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Long Execution Time for First Frame in DPC++ Project, Different Results in Debug and Release Modes


        Hello, I recently ported a CUDA SGM project to DPC++ using oneAPI to run on an Intel GPU (Intel(R) Arc(TM) A370M Graphics). I have encountered two issues.

Issue 1: Long Execution Time for First Frame
The project involves a loop that runs 10 times, but I've noticed that the execution time for the first frame is significantly longer. How can I address this issue? Below is the partial code for the loop running 10 times:


Execution Results:


when using the integrated GPU Intel(R) UHD Graphics 770, the execution time for the first run is 8596ms, the second run is 47ms, and the subsequent runs are around 26ms.

Issue 2: Different Results in Debug and Release Modes

Additionally, I observed that the results of the project ported to DPC++ using oneAPI differ between Debug and Release modes in Visual Studio. Through experimentation, I found that the discrepancy occurs in the get_sub_group() function. Below is a snippet of the code I used for testing:


When running in Debug mode (without code optimization), the output is 16. However, when running in Release mode (with optimization levels O1 or O2), the output is 32. Despite setting the required subgroup size to 32 using [[intel::reqd_sub_group_size(32)]], the output differs between Debug and Release modes.

System Environment:

  • CPU: 12th Gen Intel(R) Core(TM) i7-12700H @ 2.30 GHz
  • GPU: Intel(R) Arc(TM) A370M Graphics
  • OS: Windows 10 IoT Enterprise 22H2

Thank you for your assistance.

Best regards,



2 Replies



I'm not a SYCL expert but posting this mostly as a thankyou for your observation that reqd_sub_group_size doesn't seem to be guaranteed in debug builds in Visual Studio 2022, I'm seeing the same effect with Visual Studio 2022 on Intel Iris Xe GPUs.


It's worth saying that Intel only officially tests and qualifies particular Visual Studio versions, at this point VS 2022 17.9.2 

Intel® Compilers compatibility with Microsoft Visual Studio* and...


According to 

SYCL™ 2020 Specification (revision (

with reqd_sub_group_size the kernel should fail to execute if the sub-group size is not supported. I'd speculate that maybe the kernel can't run with this sub-group size in a non-optimized build because of excessive register pressure (increasing the sub-group size increases register pressure). Doesn't seem good that it silently uses a different size rather than produce an error. Presumably your code *might* still work if you used the run-time queried sub-group size though perhaps it would be less optimal than using a compile time constant. Another potential alternative is to use a specialization constant for the sub-group size though I haven't tried this yet.


I'm also seeing other behaviour differences in debug builds that are breaking tests that work fine in release builds. From my previous experience these may be differences in synchronisation or race conditions. It would be useful to know other potential reasons for behaviour differences between optimised and non-optimised SYCL builds as I'm still trying to find the source of my issues.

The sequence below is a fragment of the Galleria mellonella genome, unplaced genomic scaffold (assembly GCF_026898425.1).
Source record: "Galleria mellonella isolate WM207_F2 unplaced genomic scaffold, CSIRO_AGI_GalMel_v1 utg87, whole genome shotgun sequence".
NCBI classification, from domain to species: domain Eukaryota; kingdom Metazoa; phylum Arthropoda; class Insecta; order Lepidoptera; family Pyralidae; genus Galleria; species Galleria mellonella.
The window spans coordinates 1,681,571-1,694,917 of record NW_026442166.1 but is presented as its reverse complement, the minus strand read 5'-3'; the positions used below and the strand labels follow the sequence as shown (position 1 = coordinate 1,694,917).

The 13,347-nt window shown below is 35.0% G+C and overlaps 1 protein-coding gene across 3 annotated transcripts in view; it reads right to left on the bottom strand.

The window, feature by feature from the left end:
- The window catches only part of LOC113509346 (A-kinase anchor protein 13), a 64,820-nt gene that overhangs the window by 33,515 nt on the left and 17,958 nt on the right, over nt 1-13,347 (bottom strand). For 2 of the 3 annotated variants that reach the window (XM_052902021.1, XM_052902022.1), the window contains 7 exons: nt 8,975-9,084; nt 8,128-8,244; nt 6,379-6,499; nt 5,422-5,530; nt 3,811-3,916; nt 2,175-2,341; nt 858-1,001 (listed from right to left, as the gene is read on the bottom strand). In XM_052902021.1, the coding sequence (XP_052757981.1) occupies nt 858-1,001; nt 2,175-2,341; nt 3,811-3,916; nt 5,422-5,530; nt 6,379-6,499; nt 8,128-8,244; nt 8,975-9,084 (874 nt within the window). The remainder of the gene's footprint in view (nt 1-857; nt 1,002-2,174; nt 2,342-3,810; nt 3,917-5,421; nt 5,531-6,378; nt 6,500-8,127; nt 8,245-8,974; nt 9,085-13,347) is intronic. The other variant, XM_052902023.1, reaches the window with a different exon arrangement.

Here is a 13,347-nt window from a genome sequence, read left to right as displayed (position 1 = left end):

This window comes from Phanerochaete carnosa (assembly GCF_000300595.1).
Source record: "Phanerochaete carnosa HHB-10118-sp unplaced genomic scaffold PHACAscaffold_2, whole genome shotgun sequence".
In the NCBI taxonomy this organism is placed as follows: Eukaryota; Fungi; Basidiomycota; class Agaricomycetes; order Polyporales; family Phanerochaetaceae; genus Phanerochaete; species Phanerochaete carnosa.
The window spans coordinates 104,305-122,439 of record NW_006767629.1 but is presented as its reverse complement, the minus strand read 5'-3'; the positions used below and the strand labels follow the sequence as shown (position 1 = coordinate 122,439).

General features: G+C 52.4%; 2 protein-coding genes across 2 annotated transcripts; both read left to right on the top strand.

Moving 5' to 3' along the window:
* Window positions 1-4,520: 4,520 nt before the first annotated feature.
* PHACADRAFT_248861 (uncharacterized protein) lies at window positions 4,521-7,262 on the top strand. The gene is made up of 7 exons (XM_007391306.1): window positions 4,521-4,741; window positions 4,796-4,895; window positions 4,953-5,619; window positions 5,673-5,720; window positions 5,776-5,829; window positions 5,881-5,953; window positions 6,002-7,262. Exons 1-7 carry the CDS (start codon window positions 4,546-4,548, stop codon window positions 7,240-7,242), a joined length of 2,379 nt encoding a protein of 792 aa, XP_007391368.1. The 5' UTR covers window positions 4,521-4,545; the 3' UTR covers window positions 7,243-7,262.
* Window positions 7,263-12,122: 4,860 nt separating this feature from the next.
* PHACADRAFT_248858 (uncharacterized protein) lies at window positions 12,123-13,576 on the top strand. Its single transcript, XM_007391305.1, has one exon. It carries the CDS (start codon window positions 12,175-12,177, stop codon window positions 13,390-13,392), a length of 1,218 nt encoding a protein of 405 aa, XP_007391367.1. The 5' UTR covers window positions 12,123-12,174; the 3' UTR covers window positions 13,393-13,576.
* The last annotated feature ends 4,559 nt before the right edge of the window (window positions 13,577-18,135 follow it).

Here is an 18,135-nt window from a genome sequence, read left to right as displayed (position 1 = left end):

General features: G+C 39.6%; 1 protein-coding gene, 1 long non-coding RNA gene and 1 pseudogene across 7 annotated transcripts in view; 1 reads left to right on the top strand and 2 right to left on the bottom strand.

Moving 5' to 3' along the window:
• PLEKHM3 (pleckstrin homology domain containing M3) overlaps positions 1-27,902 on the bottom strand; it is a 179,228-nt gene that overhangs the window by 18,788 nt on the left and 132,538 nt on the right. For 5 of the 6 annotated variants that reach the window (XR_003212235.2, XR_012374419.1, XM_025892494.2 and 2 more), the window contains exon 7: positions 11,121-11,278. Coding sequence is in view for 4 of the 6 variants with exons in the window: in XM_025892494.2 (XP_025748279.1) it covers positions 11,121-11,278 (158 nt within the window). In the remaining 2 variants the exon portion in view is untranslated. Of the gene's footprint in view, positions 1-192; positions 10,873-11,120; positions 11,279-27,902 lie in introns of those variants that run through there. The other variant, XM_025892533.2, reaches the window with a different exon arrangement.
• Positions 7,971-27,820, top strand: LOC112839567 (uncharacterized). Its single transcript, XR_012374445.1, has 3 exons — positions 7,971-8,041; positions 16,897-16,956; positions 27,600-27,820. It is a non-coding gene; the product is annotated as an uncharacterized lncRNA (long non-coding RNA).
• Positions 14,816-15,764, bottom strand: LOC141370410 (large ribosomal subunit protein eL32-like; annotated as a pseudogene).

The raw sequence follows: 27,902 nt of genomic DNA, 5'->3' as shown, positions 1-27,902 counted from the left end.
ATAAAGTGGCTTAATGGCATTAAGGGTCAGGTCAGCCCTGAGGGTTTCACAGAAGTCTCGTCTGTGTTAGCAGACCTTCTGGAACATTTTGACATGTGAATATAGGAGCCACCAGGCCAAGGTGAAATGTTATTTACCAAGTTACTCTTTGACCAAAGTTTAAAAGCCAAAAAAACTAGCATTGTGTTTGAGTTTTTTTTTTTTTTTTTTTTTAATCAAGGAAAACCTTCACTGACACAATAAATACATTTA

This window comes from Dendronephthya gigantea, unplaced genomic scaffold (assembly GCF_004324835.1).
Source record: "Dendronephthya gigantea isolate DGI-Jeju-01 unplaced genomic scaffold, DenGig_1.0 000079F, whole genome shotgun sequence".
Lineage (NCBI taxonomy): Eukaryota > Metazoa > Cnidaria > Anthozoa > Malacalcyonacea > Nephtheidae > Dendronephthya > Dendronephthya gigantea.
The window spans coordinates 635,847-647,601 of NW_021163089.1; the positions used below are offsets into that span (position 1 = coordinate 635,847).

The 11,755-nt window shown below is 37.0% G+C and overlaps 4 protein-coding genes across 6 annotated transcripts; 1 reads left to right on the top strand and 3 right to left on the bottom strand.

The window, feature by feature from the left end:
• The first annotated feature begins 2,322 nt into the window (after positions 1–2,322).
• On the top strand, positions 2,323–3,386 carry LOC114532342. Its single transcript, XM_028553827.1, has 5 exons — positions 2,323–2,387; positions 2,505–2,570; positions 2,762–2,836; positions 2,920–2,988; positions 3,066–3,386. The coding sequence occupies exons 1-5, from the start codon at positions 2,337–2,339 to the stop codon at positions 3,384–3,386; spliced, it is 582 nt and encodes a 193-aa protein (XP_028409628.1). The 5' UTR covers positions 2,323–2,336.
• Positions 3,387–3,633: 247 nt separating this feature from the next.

Re issue 1: I'd say it's likely because your kernel is being JIT compiled by the program/system/GPU driver before first execution.  There are alternative compilation strategies covered Compilation Mode in the Data Parallel C++ second edition free ebook though I haven't tried them yet.


I've also found in my tests that running on a GPU that is also in use by the OS (e.g. for graphics output) causes contention and large variations in performance even when measured by the SYCL queue profiling services. I've added a pause of a second between runs to minimise this effect in my own tests and the timings are now much more consistent.


0 Kudos

Issue 1 is likely happening because your kernel is being JIT compiled by the GPU driver on first execution. There are alternative compilation strategies - Data Parallel C++ second edition describes this stuff well IMO. Timings can also vary due to contention with OS usage of the GPUs. I've added a second delay between each run of my own code to minimize this timing variability.


I've also seen your issue 2 happening in my own code in debug builds on Visual Studio 2022 running on Iris Xe integrated GPU. I'd speculate that the non-optimized build can't be built and/or run with this sub-group size due to excessive register pressure, though it would be good to get some error feedback rather than changing the sub-group size without warning.


However I'm also seeing other behavior differences in my debug builds that are breaking my unit tests. Possibly caused by synchronization differences or race conditions though I'm still investigating. IMO it's not great if debug builds break as it makes it harder to debug problems that happen in release builds. Any suggestions for other potential causes of debug/release build behavior differences would be very welcome.


Officially Intel only qualifies particular Visual Studio versions - Intel® Compilers compatibility with Microsoft Visual Studio* and... currently 17.9.2.